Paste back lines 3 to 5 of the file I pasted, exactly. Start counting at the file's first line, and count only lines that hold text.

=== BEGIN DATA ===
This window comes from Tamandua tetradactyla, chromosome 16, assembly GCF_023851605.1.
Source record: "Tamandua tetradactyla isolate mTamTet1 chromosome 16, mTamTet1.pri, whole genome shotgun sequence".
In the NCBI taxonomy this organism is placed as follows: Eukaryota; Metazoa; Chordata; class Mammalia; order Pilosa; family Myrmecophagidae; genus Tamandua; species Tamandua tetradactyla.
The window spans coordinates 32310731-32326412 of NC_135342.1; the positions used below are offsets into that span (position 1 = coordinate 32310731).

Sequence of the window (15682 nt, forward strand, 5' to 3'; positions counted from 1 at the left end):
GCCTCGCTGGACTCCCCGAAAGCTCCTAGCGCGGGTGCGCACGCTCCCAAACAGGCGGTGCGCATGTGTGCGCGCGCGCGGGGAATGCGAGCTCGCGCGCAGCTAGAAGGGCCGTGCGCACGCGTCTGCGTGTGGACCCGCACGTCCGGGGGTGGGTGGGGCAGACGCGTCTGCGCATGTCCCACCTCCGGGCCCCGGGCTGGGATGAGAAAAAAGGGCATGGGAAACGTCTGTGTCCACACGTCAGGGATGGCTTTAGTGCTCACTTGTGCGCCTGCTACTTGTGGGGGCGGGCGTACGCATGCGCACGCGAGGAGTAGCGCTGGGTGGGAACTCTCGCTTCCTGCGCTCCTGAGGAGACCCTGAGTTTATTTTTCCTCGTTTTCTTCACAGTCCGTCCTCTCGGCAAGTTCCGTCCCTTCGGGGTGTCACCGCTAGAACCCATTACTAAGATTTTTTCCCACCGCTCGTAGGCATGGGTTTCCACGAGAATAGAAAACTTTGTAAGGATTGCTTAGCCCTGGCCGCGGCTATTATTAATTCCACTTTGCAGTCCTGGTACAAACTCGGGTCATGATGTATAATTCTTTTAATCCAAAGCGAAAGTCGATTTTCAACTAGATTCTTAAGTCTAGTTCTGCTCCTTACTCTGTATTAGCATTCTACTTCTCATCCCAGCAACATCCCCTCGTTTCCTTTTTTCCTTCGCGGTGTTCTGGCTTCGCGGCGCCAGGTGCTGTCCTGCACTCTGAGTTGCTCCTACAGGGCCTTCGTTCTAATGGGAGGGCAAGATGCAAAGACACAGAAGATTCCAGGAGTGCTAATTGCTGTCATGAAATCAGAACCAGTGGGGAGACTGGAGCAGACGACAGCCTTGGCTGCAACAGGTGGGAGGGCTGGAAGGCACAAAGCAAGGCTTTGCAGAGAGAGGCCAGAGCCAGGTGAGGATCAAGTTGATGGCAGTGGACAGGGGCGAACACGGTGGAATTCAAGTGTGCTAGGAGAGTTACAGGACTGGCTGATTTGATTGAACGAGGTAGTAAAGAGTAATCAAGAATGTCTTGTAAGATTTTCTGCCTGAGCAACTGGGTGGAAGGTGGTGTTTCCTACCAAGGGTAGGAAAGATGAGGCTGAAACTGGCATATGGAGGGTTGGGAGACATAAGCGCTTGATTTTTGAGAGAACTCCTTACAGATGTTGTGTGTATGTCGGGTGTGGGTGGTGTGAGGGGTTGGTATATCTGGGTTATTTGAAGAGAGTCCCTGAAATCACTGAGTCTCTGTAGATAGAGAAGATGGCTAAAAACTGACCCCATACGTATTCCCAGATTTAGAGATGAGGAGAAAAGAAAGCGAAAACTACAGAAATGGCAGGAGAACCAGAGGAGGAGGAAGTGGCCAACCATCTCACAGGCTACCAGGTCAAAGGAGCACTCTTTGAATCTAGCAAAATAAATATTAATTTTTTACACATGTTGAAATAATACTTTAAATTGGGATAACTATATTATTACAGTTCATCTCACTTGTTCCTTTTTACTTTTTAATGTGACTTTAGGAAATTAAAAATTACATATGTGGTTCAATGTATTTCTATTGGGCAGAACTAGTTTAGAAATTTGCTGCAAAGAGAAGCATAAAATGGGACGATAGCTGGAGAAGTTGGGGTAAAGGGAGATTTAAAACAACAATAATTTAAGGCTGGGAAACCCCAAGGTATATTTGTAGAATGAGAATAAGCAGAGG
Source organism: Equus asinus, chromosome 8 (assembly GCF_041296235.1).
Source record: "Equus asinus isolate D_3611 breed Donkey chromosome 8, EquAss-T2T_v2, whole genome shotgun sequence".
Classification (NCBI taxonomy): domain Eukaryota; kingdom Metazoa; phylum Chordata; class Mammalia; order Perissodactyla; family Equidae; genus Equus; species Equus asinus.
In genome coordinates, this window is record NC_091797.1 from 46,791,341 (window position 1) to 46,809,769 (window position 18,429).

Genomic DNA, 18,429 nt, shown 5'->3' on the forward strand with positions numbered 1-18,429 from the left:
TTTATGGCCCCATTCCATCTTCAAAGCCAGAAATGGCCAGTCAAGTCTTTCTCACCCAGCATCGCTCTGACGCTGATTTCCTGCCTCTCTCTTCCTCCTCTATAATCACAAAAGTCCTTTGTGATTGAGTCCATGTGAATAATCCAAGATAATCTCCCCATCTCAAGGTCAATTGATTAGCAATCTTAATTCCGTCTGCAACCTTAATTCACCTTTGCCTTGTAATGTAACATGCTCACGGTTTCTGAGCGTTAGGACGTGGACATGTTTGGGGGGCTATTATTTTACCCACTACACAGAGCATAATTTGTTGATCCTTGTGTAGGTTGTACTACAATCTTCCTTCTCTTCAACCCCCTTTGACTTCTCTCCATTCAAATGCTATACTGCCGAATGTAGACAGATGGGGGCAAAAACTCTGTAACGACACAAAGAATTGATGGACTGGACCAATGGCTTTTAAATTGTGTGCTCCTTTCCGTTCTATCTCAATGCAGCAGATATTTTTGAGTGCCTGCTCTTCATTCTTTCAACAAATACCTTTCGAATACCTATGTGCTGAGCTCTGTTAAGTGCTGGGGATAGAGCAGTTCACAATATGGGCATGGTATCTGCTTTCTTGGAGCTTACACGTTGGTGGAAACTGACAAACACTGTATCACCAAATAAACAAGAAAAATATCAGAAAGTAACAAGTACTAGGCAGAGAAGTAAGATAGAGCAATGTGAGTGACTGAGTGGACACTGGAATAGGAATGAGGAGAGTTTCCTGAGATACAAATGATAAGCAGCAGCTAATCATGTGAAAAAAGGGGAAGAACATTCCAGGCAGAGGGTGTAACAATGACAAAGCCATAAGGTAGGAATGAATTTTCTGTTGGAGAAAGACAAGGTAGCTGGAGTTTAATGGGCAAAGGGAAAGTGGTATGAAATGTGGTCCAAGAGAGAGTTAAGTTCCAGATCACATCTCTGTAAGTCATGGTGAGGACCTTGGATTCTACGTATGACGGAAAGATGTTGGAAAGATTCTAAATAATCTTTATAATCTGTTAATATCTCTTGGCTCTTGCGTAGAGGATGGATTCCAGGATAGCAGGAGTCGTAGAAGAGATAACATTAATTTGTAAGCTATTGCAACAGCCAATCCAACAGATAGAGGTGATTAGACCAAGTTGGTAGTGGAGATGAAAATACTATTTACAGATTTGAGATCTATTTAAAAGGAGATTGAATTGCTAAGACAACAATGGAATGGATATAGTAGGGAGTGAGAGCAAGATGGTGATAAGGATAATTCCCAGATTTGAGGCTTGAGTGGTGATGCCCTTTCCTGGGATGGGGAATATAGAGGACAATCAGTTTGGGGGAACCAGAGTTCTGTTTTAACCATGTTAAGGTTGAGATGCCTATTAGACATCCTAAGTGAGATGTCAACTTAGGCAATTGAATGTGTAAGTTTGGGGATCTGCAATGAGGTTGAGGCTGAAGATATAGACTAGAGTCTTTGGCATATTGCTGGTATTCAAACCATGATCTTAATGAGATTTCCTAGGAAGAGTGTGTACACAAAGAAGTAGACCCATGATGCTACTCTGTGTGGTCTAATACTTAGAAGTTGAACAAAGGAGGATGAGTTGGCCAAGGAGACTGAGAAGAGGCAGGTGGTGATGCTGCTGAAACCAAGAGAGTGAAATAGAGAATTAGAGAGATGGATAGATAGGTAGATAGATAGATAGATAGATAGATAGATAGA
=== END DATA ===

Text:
In the NCBI taxonomy this organism is placed as follows: Eukaryota; Metazoa; Chordata; class Mammalia; order Pilosa; family Myrmecophagidae; genus Tamandua; species Tamandua tetradactyla.
The window spans coordinates 32310731-32326412 of NC_135342.1; the positions used below are offsets into that span (position 1 = coordinate 32310731).

Sequence of the window (15682 nt, forward strand, 5' to 3'; positions counted from 1 at the left end):